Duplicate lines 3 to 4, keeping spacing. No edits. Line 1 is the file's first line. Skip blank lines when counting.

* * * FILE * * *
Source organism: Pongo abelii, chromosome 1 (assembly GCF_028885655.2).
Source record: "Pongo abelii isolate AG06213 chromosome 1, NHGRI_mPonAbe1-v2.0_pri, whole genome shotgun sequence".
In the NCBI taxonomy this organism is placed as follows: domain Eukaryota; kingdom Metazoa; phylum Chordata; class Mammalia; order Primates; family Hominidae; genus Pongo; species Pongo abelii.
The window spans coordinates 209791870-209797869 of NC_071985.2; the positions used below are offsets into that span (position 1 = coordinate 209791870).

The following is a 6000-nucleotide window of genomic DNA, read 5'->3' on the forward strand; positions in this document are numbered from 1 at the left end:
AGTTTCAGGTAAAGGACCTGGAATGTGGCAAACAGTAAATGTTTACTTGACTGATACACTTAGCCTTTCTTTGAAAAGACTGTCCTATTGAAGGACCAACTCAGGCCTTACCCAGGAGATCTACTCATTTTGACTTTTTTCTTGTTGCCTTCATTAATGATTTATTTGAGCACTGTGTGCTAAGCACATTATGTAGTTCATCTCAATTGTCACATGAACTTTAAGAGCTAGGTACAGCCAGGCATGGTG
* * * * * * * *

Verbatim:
In the NCBI taxonomy this organism is placed as follows: domain Eukaryota; kingdom Metazoa; phylum Chordata; class Mammalia; order Primates; family Hominidae; genus Pongo; species Pongo abelii.
The window spans coordinates 209791870-209797869 of NC_071985.2; the positions used below are offsets into that span (position 1 = coordinate 209791870).